-Do you think he was taking your side?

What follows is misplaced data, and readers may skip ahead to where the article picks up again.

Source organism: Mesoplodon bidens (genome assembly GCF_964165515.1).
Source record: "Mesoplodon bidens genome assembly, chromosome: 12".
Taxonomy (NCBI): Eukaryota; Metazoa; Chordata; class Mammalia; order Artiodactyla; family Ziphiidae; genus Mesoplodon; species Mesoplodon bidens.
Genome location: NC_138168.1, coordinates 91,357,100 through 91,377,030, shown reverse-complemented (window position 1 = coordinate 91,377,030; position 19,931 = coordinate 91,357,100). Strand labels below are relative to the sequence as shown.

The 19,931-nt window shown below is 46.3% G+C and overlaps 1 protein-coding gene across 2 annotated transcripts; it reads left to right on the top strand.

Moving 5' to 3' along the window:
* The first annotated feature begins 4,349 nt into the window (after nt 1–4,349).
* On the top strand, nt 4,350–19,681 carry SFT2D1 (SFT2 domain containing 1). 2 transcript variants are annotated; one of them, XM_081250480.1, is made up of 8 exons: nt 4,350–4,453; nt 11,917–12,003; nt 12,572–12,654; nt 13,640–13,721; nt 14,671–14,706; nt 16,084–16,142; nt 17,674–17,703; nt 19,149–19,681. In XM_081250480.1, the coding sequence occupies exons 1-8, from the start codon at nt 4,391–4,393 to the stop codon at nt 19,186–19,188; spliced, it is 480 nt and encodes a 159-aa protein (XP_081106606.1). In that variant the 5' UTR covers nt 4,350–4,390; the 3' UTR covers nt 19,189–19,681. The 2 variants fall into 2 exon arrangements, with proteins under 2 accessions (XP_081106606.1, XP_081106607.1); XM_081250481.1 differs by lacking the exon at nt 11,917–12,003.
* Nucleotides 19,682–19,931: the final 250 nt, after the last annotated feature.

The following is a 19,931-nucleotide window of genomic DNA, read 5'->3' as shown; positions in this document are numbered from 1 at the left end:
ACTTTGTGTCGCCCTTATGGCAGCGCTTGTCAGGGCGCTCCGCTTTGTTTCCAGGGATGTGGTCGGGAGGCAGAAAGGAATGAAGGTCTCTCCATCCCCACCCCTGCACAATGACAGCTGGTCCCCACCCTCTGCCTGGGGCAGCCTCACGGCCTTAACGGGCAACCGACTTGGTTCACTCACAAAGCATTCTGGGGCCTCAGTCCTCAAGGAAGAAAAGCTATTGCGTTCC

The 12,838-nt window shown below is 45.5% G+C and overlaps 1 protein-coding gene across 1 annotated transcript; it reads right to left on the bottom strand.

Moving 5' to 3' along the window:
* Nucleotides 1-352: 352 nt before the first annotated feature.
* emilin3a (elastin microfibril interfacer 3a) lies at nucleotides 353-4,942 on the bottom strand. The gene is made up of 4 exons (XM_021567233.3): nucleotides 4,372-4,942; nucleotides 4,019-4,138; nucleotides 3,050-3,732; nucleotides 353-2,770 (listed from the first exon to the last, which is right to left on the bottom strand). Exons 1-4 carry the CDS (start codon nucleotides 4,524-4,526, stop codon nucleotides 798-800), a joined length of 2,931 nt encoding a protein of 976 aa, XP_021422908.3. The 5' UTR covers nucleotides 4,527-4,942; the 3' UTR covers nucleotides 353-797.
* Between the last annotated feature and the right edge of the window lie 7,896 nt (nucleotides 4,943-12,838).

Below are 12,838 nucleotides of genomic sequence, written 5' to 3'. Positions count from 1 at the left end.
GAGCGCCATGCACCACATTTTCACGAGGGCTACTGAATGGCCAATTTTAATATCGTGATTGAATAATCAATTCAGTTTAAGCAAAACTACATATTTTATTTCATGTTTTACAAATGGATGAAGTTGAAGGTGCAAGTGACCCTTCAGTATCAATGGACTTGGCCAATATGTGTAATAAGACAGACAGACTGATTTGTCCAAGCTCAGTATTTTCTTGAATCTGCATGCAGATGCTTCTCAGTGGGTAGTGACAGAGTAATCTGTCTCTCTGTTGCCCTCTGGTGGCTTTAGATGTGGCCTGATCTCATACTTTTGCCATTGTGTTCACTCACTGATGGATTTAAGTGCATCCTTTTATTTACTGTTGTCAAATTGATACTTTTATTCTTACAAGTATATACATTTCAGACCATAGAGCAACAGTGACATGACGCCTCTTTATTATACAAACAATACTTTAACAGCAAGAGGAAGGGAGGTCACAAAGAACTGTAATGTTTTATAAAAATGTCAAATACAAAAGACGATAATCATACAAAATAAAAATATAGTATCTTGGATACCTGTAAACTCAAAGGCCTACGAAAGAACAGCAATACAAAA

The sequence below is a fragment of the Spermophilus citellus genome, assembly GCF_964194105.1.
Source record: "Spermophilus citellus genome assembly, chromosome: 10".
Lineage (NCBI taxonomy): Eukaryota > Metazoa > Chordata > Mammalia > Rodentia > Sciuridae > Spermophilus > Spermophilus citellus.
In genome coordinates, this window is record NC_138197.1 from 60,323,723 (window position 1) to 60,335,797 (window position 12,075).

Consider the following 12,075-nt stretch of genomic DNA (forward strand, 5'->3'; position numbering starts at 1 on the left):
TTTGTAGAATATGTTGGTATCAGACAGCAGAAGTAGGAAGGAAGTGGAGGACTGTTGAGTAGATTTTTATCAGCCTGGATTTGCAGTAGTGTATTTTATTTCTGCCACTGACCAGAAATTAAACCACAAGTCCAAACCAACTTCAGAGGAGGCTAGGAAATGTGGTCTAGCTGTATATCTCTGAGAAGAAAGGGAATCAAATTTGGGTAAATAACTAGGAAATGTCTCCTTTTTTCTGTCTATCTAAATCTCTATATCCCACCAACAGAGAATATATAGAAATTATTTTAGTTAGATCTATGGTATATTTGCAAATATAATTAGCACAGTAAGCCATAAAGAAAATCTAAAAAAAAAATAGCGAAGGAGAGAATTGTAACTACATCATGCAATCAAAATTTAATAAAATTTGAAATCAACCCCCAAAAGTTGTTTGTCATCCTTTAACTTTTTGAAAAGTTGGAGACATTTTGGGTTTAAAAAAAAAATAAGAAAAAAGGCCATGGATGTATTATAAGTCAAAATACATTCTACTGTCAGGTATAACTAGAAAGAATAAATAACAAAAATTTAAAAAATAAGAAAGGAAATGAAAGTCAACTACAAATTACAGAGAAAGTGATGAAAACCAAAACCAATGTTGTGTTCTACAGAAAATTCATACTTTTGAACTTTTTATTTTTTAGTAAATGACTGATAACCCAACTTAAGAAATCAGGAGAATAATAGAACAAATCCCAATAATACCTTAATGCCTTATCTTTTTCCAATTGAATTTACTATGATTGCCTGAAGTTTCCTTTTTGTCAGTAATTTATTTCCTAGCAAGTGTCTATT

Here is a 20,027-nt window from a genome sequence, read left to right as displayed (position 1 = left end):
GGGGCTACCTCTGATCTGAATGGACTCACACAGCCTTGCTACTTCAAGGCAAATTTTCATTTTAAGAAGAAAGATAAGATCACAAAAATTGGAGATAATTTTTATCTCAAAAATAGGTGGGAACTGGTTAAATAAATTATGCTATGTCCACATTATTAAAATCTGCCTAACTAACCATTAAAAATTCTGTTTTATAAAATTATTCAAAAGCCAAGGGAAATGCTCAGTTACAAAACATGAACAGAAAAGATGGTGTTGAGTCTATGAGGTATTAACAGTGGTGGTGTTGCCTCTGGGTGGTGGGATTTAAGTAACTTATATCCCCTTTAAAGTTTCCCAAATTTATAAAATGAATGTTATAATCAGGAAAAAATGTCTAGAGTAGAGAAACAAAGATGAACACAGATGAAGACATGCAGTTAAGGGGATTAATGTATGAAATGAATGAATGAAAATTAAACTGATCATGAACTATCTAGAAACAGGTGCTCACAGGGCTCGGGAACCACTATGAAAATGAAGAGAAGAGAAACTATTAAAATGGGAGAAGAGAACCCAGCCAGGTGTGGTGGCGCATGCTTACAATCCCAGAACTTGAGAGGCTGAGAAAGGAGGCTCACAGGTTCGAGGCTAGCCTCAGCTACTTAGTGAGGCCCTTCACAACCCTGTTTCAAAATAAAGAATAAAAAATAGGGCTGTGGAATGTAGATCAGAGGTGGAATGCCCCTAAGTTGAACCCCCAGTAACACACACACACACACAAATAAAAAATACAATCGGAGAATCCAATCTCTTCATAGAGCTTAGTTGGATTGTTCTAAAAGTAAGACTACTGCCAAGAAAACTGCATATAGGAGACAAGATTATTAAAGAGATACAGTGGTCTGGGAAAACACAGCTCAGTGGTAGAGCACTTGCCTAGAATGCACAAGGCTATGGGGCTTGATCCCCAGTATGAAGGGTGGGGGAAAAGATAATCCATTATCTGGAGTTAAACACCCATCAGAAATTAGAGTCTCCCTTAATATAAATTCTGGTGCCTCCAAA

-Yes, psychologically he was on my side. So this is the system that exists here, it is not the rule of law but the rule of chief's orders. So whatever the chief, or the minister, or the chairman tells you what to do. So I didn't have any law defending me, or any other means to defend my rights. My family members didn't have any laws to defend them. There was only one way of fighting with them, there was hunger strike, although it was very destructive of my health I knew that that was the only means to turn to, to fight this system and regime. So I put forward some demands. Let's investigate the elections of 2008 and 2009, then to try to show to the people what was wrong and who was wrong. I have demanded that we made the justice system here completely independent from the authorities, the law enforcement agencies independent. I have demanded also that all the officials who illegally nominated on those posts within this law enforcement agency should be removed from office. I demanded that they have to deliver all the promises they promised in the election of 2008 and 2009. I demanded they should stop repressing their political opponents and release all the political prisoners including me. So they have strange regulations within the system and one of the strange regulations says that all the people who are on the hunger strike should be shown a full set of breakfasts, full set of lunches and full set of dinners. I don't know if that happens in the west. So they would deliberately bring in these dishes, very nicely smelling set of Mongolian dishes. And then they would say we have brought you buuz, we have brought for you khushuur, would you like to eat this and I was replying 'no I'm on hunger strike, you know this so please don't do this it's psychological torture, which is prohibited by human rights conventions. They said 'no no, we have this regulation signed by the minister, by our chiefs, so we have to follow this and bring in three times a day all the food deliberately for you, but you have refused this, so voluntarily you have refused to take the food so you have to sign this. So this torture was going on for all these eleven days when I didn't have a drop of liquid and slice of bread. Then they said 'we will forcefully feed you' and I said according to human rights conventions you have to give me an answer from the demands I have put forward, only afterwards should we talk about stopping this hunger strike, you cannot do this'. So I asked them, 'what does it mean to forcefully feed me?' They said, 'we will tie you up to your bed so that you don't move'. So I said again that this is a violation of Mongolian law. It's torture. And then they said, 'we will bring in a stick which doesn't break and doesn't bind and to one end of this stick we will tie a container with some oil and other things and then we will forcefully put it into your anus so that it reaches your stomach and then we will release the container and then we will bring out the stick'.